The Diwali Wholesale Flower Market at Dilli Cheh (Dilli 6)Bushra Alvi Razzack
The Diwali Wholesale Flower Market at Dilli Cheh (Dilli 6)
It is a bright and beautiful day with a warm sun smiling upon the city. The air is clearer, the sky looks bluer than it has the past few days and the spirit of festivity pervades the atmosphere.
Udal Singh of Dankaur and his wife Billawati along with their son Sanjay, are on their annual trip to Delhi to sell flowers at the Diwali Flower Market on Dr Shyama Prasad Mukherjee Road, opp Old Delhi Railway Station. The passenger train they come by takes a short journey of 4 hours. They have been coming here since the past 10 years to sell flowers which they grow in their own fields for this festival season. The rest of the year, they grow wheat and other grains.This year they have brought 70 kgs of loose genda flowers (marigold) which they are selling at Rs 70 per kg. They will be at this market till Govardhan Puja day.
Rajesh, who is a resident of Delhi, has been selling at this market since the past 4 to 5 years. is busy plucking off spolit petals from the kamal ke phool which he sells for Rs 25 each. He tells me they are from Himachal Pradesh and he has procured them from the Ghazipur Phool Mandi. He has 10 huge cartons of these flowers. He doesn’t know how many kilograms they are but as offering of lotus flowers is an important part of Diwali pooja, he knows his stock will all be sold out.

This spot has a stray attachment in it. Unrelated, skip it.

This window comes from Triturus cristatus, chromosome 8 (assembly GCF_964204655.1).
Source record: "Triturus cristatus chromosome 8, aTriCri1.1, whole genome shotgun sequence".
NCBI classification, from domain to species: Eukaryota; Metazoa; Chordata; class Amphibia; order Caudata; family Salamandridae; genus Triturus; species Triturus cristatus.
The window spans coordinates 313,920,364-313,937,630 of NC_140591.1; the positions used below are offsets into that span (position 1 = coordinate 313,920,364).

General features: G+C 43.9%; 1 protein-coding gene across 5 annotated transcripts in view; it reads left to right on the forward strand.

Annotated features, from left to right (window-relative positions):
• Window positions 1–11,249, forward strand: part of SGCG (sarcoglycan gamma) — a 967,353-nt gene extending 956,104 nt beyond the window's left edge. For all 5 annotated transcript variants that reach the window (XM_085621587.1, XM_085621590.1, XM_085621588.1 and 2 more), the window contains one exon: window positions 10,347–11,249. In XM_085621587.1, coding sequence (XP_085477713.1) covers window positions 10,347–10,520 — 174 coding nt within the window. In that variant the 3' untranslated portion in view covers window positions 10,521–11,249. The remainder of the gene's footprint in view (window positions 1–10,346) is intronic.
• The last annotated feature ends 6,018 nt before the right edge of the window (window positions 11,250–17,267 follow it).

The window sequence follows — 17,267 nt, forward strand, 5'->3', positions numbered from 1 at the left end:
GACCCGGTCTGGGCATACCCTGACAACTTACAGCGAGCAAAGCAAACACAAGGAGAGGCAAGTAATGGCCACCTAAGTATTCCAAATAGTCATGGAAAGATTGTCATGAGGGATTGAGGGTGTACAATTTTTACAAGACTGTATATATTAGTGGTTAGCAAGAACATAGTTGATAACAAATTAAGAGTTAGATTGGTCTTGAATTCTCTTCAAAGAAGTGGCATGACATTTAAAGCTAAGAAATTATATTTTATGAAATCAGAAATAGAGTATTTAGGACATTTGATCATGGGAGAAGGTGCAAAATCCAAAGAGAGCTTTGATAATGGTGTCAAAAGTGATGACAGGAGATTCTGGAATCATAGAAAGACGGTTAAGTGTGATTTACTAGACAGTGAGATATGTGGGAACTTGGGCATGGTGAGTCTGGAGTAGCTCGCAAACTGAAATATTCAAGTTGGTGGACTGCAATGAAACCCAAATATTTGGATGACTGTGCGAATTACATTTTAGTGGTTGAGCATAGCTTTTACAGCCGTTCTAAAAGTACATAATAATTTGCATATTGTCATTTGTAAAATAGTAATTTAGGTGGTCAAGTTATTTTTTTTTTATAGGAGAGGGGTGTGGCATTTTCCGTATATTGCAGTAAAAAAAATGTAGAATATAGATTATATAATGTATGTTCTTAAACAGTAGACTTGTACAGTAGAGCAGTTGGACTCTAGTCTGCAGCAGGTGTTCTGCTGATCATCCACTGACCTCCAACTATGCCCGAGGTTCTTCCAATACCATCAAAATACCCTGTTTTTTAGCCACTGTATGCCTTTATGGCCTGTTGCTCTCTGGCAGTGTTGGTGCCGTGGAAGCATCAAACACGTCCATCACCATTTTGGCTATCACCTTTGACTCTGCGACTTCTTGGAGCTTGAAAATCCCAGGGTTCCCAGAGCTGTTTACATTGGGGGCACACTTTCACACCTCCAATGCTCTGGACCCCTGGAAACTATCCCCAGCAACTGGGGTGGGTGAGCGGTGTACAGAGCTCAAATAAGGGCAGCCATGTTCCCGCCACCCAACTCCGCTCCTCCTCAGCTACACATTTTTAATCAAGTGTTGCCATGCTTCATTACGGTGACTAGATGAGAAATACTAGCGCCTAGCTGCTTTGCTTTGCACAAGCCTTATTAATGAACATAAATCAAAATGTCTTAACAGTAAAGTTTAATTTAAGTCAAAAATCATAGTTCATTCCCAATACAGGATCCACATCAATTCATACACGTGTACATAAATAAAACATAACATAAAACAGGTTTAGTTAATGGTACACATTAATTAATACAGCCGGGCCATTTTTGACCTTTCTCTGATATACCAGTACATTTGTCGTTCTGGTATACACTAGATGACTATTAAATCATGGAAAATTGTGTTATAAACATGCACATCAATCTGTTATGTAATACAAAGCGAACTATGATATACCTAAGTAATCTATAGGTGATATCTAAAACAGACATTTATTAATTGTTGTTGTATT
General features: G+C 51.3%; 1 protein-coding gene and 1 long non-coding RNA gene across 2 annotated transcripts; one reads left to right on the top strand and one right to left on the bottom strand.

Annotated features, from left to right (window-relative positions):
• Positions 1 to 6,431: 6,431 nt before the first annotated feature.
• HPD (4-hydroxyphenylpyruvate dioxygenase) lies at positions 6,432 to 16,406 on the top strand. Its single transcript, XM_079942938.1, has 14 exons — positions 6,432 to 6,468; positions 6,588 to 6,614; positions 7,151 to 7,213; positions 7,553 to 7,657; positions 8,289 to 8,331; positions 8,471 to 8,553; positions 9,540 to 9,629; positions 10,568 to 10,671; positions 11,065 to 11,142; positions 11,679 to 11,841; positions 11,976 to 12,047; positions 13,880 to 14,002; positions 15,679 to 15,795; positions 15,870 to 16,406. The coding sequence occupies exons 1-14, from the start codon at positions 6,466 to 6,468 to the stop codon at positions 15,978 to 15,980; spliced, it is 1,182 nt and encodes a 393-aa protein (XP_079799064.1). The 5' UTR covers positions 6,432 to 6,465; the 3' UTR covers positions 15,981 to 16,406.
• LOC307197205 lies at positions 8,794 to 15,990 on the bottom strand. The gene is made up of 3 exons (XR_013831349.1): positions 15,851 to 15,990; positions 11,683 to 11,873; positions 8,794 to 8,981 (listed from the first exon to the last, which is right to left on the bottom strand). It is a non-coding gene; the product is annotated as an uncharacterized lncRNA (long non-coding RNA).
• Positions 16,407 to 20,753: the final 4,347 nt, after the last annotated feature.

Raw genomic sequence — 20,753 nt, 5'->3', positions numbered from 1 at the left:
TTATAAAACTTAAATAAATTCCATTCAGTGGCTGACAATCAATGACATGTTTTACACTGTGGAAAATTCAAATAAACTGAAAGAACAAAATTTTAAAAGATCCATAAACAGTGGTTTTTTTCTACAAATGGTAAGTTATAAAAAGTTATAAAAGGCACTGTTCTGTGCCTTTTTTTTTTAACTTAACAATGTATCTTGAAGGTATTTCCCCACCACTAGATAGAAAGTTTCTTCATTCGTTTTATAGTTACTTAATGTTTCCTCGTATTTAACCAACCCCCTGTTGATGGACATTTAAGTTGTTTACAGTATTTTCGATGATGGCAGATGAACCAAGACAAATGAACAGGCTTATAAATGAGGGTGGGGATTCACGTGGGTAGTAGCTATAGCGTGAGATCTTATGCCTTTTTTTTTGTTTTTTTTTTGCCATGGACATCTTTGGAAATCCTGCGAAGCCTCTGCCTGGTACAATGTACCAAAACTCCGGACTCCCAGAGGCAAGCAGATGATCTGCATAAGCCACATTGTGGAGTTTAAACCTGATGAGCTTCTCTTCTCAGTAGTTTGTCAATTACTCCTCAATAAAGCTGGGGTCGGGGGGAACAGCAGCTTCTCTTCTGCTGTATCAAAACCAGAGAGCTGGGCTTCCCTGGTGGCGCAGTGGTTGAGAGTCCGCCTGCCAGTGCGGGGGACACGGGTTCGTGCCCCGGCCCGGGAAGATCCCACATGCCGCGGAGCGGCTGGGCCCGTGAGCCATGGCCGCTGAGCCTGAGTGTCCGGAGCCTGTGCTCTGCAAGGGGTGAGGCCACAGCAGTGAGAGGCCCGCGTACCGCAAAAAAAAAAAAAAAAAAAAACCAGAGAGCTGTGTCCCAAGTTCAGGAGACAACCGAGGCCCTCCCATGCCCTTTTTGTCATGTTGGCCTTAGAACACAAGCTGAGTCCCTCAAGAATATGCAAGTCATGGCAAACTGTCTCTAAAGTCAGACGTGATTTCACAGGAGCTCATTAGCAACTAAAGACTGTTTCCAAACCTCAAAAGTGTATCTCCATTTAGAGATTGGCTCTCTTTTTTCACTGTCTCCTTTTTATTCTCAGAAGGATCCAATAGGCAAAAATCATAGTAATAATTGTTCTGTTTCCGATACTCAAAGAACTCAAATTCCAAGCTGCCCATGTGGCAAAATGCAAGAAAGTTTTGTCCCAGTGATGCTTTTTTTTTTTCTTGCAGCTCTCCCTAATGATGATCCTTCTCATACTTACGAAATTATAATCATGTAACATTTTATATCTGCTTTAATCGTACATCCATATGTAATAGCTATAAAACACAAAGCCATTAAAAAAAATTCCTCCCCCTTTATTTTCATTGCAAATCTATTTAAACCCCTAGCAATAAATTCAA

Bani Ram and Kesaria have come all the way from Kolkatta to Delhi where they feel they get a better price for their flowers. The gendas they have got are strung tightly into garlands and sold in bulk.
Mani Singh has brought his genda flowers from Khurja, near Aligarh, UP. He is selling a big bundle of these flowers, wrapped in jute cloth for Rs 500. Each bundle approximately weighs 10 to 12 kg. Some vendors are selling the same amount for Rs 600 – 700.
Ashoka leaves, folded and strung together are also available. They are interspersed with strings of marigold to decorate doorways and entrances. A few vendors are selling gladioli, red roses, gerbera and chrysanthemums. There is a festive atmosphere all around. Those who do good business will be happy. Everyone is confident of their stock selling out by Diwali. Some will stay on till Govardhan Puja. Goddess Laxmi is benevolent. Diwali is a time for seeking her blessings. Lakshmi is worshiped for prosperity and progress by every Hindu. And the bright yellow marigolds from this market will soon adorn her idol, her picture and the place where she is worshiped.
Seeing me taking pictures with my Nikon camera, Udal and Billawati’s son, Sanjay insists I click him along with his parents. I oblige. He then comes running up to me and insists I show him the picture. I oblige again. “Theek hai?” I ask. A get a broad smile in answer. I smile back. The parents look pleased that their child is happy. They are smiling too. And why not. After all it’s the festival of Diwali.
Shubh Deepawali doston. Let’s spread light, cheer and goodwill all around!